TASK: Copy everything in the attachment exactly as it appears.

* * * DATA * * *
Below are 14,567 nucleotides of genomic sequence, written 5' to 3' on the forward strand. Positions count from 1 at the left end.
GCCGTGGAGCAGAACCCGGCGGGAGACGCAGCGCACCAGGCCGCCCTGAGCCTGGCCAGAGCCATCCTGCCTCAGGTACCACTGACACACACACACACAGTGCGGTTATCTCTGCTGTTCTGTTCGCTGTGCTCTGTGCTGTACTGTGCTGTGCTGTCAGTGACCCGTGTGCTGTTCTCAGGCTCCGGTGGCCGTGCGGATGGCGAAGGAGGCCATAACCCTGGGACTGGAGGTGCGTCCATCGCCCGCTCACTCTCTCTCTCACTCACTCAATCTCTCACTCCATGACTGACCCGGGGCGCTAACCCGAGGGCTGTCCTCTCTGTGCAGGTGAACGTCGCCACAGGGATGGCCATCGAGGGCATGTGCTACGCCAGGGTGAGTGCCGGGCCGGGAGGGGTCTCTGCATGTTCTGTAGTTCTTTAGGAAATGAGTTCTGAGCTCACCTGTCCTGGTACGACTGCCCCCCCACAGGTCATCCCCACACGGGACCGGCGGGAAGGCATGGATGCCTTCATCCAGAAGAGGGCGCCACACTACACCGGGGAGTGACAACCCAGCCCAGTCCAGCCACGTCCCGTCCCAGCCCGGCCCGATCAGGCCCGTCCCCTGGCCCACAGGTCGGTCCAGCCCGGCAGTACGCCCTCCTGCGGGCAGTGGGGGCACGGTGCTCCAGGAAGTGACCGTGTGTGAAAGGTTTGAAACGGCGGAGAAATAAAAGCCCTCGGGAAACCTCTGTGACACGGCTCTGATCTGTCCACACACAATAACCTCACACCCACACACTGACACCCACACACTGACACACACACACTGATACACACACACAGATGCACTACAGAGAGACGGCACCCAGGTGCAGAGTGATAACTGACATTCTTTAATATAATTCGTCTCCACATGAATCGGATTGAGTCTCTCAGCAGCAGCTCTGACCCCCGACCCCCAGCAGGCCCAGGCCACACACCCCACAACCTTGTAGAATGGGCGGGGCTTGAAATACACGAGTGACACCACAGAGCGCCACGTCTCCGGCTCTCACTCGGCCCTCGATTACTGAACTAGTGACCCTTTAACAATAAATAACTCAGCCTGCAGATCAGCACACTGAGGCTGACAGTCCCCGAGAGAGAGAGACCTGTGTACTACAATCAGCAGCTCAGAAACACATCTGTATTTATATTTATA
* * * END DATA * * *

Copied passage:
Below are 14,567 nucleotides of genomic sequence, written 5' to 3' on the forward strand. Positions count from 1 at the left end.
GCCGTGGAGCAGAACCCGGCGGGAGACGCAGCGCACCAGGCCGCCCTGAGCCTGGCCAGAGCCATCCTGCCTCAGGTACCACTGACACACACACACACAGTGCGGTTATCTCTGCTGTTCTGTTCGCTGTGCTCTGTGCTGTACTGTGCTGTGCTGTCAGTGACCCGTGTGCTGTTCTCAGGCTCCGGTGGCCGTGCGGATGGCGAAGGAGGCCATAACCCTGGGACTGGAGGTGCGTCCATCGCCCGCTCACTCTCTCTCTCACTCACTCAATCTCTCACTCCATGACTGACCCGGGGCGCTAACCCGAGGGCTGTCCTCTCTGTGCAGGTGAACGTCGCCACAGGGATGGCCATCGAGGGCATGTGCTACGCCAGGGTGAGTGCCGGGCCGGGAGGGGTCTCTGCATGTTCTGTAGTTCTTTAGGAAATGAGTTCTGAGCTCACCTGTCCTGGTACGACTGCCCCCCCACAGGTCATCCCCACACGGGACCGGCGGGAAGGCATGGATGCCTTCATCCAGAAGAGGGCGCCACACTACACCGGGGAGTGACAACCCAGCCCAGTCCAGCCACGTCCCGTCCCAGCCCGGCCCGATCAGGCCCGTCCCCTGGCCCACAGGTCGGTCCAGCCCGGCAGTACGCCCTCCTGCGGGCAGTGGGGGCACGGTGCTCCAGGAAGTGACCGTGTGTGAAAGGTTTGAAACGGCGGAGAAATAAAAGCCCTCGGGAAACCTCTGTGACACGGCTCTGATCTGTCCACACACAATAACCTCACACCCACACACTGACACCCACACACTGACACACACACACTGATACACACACACAGATGCACTACAGAGAGACGGCACCCAGGTGCAGAGTGATAACTGACATTCTTTAATATAATTCGTCTCCACATGAATCGGATTGAGTCTCTCAGCAGCAGCTCTGACCCCCGACCCCCAGCAGGCCCAGGCCACACACCCCACAACCTTGTAGAATGGGCGGGGCTTGAAATACACGAGTGACACCACAGAGCGCCACGTCTCCGGCTCTCACTCGGCCCTCGATTACTGAACTAGTGACCCTTTAACAATAAATAACTCAGCCTGCAGATCAGCACACTGAGGCTGACAGTCCCCGAGAGAGAGAGACCTGTGTACTACAATCAGCAGCTCAGAAACACATCTGTATTTATATTTATA